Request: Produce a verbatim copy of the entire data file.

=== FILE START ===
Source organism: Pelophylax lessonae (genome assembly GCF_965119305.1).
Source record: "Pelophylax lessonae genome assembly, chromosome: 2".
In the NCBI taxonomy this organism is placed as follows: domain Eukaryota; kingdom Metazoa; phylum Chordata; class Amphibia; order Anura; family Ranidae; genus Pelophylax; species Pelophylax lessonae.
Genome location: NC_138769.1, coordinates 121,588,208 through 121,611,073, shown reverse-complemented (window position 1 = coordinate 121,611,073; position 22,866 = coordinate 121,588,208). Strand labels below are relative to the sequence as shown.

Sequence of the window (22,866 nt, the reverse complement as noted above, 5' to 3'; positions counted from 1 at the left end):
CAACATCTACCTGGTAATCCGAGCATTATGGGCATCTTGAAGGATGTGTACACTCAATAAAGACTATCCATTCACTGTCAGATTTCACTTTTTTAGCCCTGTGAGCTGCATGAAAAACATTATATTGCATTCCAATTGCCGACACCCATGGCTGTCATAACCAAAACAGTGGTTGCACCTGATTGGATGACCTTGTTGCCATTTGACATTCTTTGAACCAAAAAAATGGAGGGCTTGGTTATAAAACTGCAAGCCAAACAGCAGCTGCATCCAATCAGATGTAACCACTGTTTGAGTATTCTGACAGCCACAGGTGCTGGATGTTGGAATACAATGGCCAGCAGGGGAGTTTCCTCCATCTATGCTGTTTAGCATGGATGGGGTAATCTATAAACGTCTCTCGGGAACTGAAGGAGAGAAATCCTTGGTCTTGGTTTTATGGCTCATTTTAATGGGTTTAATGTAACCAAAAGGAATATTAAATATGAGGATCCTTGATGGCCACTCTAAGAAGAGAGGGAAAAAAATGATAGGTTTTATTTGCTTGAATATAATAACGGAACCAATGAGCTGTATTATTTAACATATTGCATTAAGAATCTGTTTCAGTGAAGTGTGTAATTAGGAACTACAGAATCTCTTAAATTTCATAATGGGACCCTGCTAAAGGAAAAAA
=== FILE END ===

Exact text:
Source organism: Pelophylax lessonae (genome assembly GCF_965119305.1).
Source record: "Pelophylax lessonae genome assembly, chromosome: 2".
In the NCBI taxonomy this organism is placed as follows: domain Eukaryota; kingdom Metazoa; phylum Chordata; class Amphibia; order Anura; family Ranidae; genus Pelophylax; species Pelophylax lessonae.
Genome location: NC_138769.1, coordinates 121,588,208 through 121,611,073, shown reverse-complemented (window position 1 = coordinate 121,611,073; position 22,866 = coordinate 121,588,208). Strand labels below are relative to the sequence as shown.

Sequence of the window (22,866 nt, the reverse complement as noted above, 5' to 3'; positions counted from 1 at the left end):
CAACATCTACCTGGTAATCCGAGCATTATGGGCATCTTGAAGGATGTGTACACTCAATAAAGACTATCCATTCACTGTCAGATTTCACTTTTTTAGCCCTGTGAGCTGCATGAAAAACATTATATTGCATTCCAATTGCCGACACCCATGGCTGTCATAACCAAAACAGTGGTTGCACCTGATTGGATGACCTTGTTGCCATTTGACATTCTTTGAACCAAAAAAATGGAGGGCTTGGTTATAAAACTGCAAGCCAAACAGCAGCTGCATCCAATCAGATGTAACCACTGTTTGAGTATTCTGACAGCCACAGGTGCTGGATGTTGGAATACAATGGCCAGCAGGGGAGTTTCCTCCATCTATGCTGTTTAGCATGGATGGGGTAATCTATAAACGTCTCTCGGGAACTGAAGGAGAGAAATCCTTGGTCTTGGTTTTATGGCTCATTTTAATGGGTTTAATGTAACCAAAAGGAATATTAAATATGAGGATCCTTGATGGCCACTCTAAGAAGAGAGGGAAAAAAATGATAGGTTTTATTTGCTTGAATATAATAACGGAACCAATGAGCTGTATTATTTAACATATTGCATTAAGAATCTGTTTCAGTGAAGTGTGTAATTAGGAACTACAGAATCTCTTAAATTTCATAATGGGACCCTGCTAAAGGAAAAAA